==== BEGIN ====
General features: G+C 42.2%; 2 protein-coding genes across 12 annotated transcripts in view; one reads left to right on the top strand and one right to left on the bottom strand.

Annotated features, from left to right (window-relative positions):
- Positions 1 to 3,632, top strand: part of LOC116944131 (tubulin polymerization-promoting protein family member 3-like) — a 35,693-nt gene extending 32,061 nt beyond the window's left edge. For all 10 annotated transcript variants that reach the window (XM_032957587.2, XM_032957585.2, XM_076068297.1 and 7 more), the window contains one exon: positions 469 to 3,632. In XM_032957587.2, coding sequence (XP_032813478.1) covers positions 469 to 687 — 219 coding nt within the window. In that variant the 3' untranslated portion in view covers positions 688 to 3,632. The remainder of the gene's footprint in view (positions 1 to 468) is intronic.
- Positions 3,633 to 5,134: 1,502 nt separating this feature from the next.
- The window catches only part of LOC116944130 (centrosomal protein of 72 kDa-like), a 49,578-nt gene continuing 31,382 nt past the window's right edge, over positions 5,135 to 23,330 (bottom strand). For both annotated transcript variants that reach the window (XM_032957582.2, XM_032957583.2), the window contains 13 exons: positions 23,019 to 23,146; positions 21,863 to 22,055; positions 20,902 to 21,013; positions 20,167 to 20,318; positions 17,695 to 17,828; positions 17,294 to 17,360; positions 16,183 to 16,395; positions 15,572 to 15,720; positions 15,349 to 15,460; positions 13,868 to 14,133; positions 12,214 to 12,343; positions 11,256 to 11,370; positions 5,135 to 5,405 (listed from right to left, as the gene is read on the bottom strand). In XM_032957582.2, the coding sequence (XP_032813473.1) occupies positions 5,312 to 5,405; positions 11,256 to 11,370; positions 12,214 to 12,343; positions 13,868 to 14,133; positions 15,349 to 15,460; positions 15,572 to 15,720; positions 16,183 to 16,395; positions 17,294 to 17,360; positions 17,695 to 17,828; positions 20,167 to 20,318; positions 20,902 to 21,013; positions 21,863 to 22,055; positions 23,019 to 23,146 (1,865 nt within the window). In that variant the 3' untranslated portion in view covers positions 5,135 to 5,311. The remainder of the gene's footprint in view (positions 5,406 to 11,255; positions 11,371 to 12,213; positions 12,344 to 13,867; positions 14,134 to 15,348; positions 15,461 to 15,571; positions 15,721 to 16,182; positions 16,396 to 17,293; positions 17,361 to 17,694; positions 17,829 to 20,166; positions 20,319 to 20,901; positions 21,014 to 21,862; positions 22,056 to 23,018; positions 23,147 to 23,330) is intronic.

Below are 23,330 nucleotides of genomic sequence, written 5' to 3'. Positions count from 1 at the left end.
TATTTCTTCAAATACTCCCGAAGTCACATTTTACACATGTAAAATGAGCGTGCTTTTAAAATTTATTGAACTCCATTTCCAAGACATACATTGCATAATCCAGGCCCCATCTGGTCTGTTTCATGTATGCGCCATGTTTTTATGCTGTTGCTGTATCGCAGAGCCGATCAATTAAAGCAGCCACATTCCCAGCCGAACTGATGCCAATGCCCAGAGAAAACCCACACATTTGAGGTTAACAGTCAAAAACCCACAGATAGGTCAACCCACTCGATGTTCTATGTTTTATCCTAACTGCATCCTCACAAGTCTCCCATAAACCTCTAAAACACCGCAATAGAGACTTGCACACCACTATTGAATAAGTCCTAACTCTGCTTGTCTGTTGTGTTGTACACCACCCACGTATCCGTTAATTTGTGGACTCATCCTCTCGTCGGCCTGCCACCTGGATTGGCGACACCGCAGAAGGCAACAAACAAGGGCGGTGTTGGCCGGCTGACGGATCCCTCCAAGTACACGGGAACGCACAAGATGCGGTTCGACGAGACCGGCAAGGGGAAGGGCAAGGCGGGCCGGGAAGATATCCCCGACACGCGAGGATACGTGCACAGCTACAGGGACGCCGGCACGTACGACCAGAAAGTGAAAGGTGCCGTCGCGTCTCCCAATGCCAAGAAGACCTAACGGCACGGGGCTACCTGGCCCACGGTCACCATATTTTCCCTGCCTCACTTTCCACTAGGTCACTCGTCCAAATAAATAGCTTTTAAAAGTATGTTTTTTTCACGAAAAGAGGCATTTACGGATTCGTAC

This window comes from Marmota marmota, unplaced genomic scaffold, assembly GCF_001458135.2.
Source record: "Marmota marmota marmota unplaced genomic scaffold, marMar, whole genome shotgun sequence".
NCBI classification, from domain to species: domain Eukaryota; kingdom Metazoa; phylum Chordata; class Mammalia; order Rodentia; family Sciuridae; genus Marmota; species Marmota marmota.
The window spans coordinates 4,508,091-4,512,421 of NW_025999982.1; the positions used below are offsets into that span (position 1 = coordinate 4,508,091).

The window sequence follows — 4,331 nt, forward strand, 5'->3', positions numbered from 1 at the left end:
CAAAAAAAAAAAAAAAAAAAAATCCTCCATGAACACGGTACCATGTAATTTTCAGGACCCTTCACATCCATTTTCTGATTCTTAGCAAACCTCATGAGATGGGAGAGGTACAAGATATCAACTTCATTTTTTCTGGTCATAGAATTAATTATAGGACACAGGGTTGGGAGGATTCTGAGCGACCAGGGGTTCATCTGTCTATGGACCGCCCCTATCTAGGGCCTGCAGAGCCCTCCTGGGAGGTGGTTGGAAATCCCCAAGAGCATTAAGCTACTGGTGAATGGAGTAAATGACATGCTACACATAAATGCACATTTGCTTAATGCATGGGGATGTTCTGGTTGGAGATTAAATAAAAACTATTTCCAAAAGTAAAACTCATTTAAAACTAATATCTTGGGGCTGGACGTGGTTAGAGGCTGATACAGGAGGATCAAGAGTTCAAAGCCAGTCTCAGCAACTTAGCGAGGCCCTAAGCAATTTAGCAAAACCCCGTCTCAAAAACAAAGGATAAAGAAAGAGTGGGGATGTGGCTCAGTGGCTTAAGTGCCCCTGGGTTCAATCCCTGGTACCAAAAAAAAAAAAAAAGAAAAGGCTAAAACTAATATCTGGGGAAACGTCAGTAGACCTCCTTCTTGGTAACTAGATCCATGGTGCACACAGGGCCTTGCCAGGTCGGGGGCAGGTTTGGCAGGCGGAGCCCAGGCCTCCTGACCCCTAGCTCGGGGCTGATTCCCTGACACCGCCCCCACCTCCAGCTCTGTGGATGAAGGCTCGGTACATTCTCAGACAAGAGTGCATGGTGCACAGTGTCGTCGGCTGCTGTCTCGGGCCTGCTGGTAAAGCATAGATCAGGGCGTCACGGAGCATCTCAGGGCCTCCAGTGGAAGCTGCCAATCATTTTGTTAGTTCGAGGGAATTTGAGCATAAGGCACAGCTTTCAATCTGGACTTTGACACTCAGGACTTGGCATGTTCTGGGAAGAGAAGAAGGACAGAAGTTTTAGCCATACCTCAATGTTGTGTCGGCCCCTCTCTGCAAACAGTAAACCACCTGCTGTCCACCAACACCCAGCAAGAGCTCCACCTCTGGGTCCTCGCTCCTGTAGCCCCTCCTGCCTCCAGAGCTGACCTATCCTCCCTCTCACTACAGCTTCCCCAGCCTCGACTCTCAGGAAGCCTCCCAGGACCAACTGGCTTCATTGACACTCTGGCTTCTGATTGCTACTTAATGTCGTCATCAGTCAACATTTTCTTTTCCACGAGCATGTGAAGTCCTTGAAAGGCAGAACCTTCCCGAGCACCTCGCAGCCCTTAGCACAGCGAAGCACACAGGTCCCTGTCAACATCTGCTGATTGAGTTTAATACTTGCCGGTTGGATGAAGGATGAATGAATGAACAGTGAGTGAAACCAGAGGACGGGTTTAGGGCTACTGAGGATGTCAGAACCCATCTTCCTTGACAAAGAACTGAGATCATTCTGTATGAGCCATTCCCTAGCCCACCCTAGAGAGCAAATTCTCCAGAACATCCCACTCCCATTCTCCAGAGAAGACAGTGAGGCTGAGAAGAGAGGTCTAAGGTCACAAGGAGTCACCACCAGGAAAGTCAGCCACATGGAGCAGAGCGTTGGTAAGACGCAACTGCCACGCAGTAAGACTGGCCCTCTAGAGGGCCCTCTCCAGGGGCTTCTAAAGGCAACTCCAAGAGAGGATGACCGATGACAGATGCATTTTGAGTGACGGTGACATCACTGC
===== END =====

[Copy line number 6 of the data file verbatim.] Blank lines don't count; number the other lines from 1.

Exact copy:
Below are 23,330 nucleotides of genomic sequence, written 5' to 3'. Positions count from 1 at the left end.